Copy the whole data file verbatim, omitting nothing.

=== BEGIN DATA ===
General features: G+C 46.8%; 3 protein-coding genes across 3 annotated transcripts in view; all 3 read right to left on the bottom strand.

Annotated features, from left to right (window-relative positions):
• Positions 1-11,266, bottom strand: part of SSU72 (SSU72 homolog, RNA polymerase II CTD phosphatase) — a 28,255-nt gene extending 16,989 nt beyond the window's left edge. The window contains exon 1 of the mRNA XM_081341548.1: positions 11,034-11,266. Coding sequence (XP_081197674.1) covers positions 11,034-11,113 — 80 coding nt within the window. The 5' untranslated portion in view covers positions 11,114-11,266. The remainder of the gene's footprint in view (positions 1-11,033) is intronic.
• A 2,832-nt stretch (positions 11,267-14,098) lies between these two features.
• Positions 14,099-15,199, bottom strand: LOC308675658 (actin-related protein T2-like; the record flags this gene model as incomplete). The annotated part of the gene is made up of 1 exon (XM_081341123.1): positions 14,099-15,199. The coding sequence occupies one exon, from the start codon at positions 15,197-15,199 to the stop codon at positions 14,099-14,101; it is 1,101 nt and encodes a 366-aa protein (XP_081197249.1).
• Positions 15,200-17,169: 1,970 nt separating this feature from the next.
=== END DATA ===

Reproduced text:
General features: G+C 46.8%; 3 protein-coding genes across 3 annotated transcripts in view; all 3 read right to left on the bottom strand.

Annotated features, from left to right (window-relative positions):
• Positions 1-11,266, bottom strand: part of SSU72 (SSU72 homolog, RNA polymerase II CTD phosphatase) — a 28,255-nt gene extending 16,989 nt beyond the window's left edge. The window contains exon 1 of the mRNA XM_081341548.1: positions 11,034-11,266. Coding sequence (XP_081197674.1) covers positions 11,034-11,113 — 80 coding nt within the window. The 5' untranslated portion in view covers positions 11,114-11,266. The remainder of the gene's footprint in view (positions 1-11,033) is intronic.
• A 2,832-nt stretch (positions 11,267-14,098) lies between these two features.
• Positions 14,099-15,199, bottom strand: LOC308675658 (actin-related protein T2-like; the record flags this gene model as incomplete). The annotated part of the gene is made up of 1 exon (XM_081341123.1): positions 14,099-15,199. The coding sequence occupies one exon, from the start codon at positions 15,197-15,199 to the stop codon at positions 14,099-14,101; it is 1,101 nt and encodes a 366-aa protein (XP_081197249.1).
• Positions 15,200-17,169: 1,970 nt separating this feature from the next.